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The Knimbies who say No

B O E Trends In Lending

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BoE page containing pdf and spreadsheets

http://www.bankofengland.co.uk/publications/Pages/other/monetary/TrendsinLending/2013/Julypublication.aspx

The first spreadsheet contains the non-adjusted net lending figures, and these continue to show a downward trend y-o-y (May is the most recent month). Consistent with BBA numbers.

There's a rise in approvals, consistent with what has been seen elsewhere so perhaps the net lending trend will be reversed in a few months.

Table 1.B in the .pdf on page 5 shows net (seasonally adjusted) flows in lending, April/May are at a similar level to Q1 2013.

Spring bounce..?

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Thanks c'n'b. Lending still looking very flat overall, even with the FLS. Significant uptick in remortgaging activity since the end of 2012 but in aggregate the figure's no higher than it was even in 2010. 3.0% annual growth rate in consumer credit they put down to a rise in car finance, so at least we now have a better idea where the bump in UK car sales is coming from - subprime autoloans, just like the US.

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BoE page containing pdf and spreadsheets

http://www.bankofeng...ublication.aspx

The first spreadsheet contains the non-adjusted net lending figures, and these continue to show a downward trend y-o-y (May is the most recent month). Consistent with BBA numbers.

There's a rise in approvals, consistent with what has been seen elsewhere so perhaps the net lending trend will be reversed in a few months.

Table 1.B in the .pdf on page 5 shows net (seasonally adjusted) flows in lending, April/May are at a similar level to Q1 2013.

Spring bounce..?

As the CML point out approvals (i.e. the data they supply) don't reliably align with actually lending (BBA and BSA) especially given the rate of property transactions which fall through or take 6 months.

The recent up tick is small in comparison to the level that transactions used to run at.

The lender commented that they expected HP to have only small HP rises or stay flat.

Edited by koala_bear

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Thanks c'n'b. Lending still looking very flat overall, even with the FLS. Significant uptick in remortgaging activity since the end of 2012 but in aggregate the figure's no higher than it was even in 2010. 3.0% annual growth rate in consumer credit they put down to a rise in car finance, so at least we now have a better idea where the bump in UK car sales is coming from - subprime autoloans, just like the US.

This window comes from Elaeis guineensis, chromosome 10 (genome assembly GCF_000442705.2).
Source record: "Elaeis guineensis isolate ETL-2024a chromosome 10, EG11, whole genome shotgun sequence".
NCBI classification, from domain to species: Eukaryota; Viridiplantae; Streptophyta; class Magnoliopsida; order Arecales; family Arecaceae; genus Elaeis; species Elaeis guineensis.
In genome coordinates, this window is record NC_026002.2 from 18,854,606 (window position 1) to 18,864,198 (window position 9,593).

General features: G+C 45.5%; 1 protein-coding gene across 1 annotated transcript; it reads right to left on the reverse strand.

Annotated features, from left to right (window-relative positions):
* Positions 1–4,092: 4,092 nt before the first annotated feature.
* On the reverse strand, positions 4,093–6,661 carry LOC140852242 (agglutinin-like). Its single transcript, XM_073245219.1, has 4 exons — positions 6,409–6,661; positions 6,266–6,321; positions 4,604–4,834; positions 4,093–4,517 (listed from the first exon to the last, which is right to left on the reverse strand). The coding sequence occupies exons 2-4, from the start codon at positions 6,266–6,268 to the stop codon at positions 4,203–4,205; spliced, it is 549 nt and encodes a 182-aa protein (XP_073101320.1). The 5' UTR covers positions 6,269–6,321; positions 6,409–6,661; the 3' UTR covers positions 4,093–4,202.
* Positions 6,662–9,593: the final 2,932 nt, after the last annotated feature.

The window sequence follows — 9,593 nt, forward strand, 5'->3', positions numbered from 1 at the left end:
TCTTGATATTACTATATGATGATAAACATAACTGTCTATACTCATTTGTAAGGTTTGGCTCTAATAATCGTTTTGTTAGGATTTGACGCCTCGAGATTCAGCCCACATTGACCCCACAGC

No bother. Good point about the carloans, hadn't picked that up. The UK's car sales figures are way out of kilter with other countries so it makes sense. Otherwise as you say, secured lending as flat as a pancake, even with FLS.

As the CML point out approvals (i.e. the data they supply) don't reliably align with actually lending (BBA and BSA) especially given the rate of property transactions which fall through or take 6 months.

The recent up tick is small in comparison to the level that transactions used to run at.

The lender commented that they expected HP to have only small HP rises or stay flat.

Indeed, perhaps I've been infected with the rampmania we've seen in the past few months since HTB was launched. You're right, the uptick is small overall. I'm very keen to see how sales of existing properties fare in light of HTB, it's a pretty good release valve for those that feel they have to buy. No chains etc, and perhaps the perception of a fairly 'straight deal' exists as the houses have newbuild guarantees for workmanship etc.

If you gave a journo from planet Zog the data series over the past 5 years for approvals, net lending and prices, and then asked them to construct a likely media reporting narrative, I doubt they would get close to the incessant ramping, misinformation and downright untruths that have characterised coverage we have seen.

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No bother. Good point about the carloans, hadn't picked that up. The UK's car sales figures are way out of kilter with other countries so it makes sense. Otherwise as you say, secured lending as flat as a pancake, even with FLS.